SAUNDERSON, George, 5th Visct. Castleton [I] (1631-1714), of Saxby, Lincs. and Sandbeck Park, Yorks.
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Family and Education
b. 12 Oct. 1631, 3rd s. of Nicholas, 2nd Visct. Castleton [I] (d.1640) by Frances, da. of Sir George Manners† of Haddon Hall, Derbys. m. (1) by 1656, Grace (d. 16 Nov. 1667), da. of Hon. Henry Belasyse of Newburgh Priory, Yorks., 9s. (7 d.v.p.); (2) 14 Feb. 1675, Sarah, da. and coh. of Sir John Evelyn II of West Dean, Wilts., wid. of Sir John Wray, 3rd Bt., of Glentworth, Lincs. and of Thomas Fanshawe, 2nd Visct. Fanshawe of Dromore [I], 2s. d.v.p. suc. bro. 1650.1
Commr. for militia, Lincs. 1659, Lincs. and Yorks. Mar. 1660, assessment, Lincs. Jan. 1660, 1661-3, 1665-80, Yorks. (W. Riding) Aug. 1660-80, Lincs. (Lindsey) 1663-4, Lincs. and W. Riding 1689-90; j.p. Lincs. Mar. 1660-87, 1689-?d., (W. Riding) July 1660-87, 1689-?d.; commr. for oyer and terminer, Midland circuit July 1660; dep. lt. Lincs. c. Aug. 1660-?87, (W. Riding) 1661-80; steward, honour of Bolingbroke Aug. 1660-d.; commr. for sewers, Hatfield Chase and Lincs. Aug. 1660; v.-adm. Lincs. Sept. 1660-1702; commr. for corporations, Yorks. 1662-3, loyal and indigent officers, Lincs. 1662, recusants, Lincs. and W. Riding 1675.2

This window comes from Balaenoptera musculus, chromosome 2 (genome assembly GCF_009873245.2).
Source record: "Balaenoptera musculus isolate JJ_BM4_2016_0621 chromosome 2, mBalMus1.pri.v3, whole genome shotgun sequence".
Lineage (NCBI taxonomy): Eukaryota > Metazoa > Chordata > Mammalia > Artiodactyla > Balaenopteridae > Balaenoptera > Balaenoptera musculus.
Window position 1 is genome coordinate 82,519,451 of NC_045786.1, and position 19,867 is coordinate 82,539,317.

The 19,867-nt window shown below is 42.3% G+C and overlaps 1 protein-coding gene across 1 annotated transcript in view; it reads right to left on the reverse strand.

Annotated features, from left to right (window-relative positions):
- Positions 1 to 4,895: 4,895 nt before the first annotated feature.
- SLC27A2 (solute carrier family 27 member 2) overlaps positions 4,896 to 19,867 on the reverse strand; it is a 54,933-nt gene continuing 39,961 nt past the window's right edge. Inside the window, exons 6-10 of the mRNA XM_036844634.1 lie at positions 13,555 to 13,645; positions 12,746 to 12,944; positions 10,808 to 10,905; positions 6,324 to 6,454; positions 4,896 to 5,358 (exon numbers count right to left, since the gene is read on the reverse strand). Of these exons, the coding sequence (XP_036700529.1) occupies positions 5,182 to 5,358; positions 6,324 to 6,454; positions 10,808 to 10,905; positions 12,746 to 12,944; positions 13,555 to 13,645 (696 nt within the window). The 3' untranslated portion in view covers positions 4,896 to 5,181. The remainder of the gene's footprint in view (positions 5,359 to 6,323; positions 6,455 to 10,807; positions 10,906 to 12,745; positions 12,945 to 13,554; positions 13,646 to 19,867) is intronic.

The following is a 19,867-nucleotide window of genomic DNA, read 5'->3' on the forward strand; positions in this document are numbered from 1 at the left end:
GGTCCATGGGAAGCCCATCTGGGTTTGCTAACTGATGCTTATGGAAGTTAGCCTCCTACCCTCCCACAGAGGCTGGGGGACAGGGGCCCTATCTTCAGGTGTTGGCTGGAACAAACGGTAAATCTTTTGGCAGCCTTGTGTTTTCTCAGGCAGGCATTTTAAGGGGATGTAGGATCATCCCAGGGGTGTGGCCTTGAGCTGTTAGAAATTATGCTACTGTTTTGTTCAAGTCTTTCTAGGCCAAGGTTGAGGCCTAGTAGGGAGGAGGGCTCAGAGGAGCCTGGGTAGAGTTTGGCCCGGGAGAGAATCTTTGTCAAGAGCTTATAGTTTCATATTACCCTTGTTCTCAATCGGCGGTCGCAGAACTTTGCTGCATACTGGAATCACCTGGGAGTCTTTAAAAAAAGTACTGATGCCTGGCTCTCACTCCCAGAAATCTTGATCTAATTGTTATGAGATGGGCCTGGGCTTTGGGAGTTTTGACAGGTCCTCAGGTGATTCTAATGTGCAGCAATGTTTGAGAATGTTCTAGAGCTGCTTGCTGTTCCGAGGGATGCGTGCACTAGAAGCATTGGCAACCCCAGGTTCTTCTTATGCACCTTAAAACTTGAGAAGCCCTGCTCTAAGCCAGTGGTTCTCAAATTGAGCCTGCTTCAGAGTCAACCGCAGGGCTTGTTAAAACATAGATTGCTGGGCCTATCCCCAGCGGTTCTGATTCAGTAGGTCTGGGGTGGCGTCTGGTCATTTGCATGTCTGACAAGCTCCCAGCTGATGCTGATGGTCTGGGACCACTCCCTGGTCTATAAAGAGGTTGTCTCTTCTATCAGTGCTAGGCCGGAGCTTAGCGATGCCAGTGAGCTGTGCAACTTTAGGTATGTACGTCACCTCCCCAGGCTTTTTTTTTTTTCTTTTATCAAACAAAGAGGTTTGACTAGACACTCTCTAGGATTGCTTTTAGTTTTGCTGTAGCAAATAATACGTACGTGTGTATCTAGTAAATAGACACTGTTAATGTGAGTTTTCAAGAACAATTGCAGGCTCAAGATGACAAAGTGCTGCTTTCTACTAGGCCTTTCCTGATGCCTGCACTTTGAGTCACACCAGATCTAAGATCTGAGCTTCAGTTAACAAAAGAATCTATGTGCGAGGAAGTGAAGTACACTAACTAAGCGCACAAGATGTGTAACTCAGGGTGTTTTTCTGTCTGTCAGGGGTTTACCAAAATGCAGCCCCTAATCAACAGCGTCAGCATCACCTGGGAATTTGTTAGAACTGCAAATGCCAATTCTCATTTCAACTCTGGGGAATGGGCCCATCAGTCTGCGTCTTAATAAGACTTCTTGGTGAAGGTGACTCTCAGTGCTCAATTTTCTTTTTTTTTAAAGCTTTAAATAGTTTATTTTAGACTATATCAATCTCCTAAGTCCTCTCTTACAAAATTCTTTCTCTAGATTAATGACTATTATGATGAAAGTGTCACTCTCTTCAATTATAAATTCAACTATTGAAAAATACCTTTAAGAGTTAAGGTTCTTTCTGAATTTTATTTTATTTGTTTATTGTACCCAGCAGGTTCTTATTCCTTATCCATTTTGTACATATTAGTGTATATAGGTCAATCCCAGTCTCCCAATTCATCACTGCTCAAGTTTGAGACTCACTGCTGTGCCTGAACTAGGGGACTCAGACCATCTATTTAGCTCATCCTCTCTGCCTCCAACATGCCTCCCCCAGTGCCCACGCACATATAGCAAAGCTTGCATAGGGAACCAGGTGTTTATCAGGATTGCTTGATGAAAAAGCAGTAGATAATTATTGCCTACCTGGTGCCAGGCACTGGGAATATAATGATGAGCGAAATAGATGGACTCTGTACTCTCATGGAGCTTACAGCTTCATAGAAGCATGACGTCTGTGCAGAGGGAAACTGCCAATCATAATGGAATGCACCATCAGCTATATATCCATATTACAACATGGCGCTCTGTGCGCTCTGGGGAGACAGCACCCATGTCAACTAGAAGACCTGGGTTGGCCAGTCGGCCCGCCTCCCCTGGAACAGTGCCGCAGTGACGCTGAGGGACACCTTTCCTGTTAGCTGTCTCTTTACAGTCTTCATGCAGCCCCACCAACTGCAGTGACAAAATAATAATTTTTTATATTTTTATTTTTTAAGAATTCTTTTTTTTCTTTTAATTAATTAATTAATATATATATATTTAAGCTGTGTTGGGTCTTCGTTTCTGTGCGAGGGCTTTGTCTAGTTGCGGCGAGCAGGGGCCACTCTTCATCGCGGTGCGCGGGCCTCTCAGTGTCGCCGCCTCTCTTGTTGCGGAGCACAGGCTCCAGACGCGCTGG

Capt. Prince Rupert’s Horse 1667; col. of ft. 1689-94.
Lord Castleton’s great-grandfather, who died in 1583, bought the Saxby estate, and his grandfather entered Parliament for Grimsby in 1593, later receiving an Irish peerage. None of the family was of age to take part in the Civil War, but after Castleton succeeded to the estate, amounting to £3,000 p.a. in Lincolnshire and £4,000 in Yorkshire, he engaged himself in royalist conspiracy, and was sent to the Tower in 1659. At the general election of 1660 he secured the first of his remarkable run of nine consecutive successes for Lincolnshire by defeating the Presbyterian Thomas Hatcher. He was one of the messengers sent to the King by the Commons, but his only committees in the Convention were for the estate bill promoted by Sir William Wray and the restoration of the dukedom of Somerset. On 10 Dec. he spoke against making grandfathers, rather than mothers, guardians.3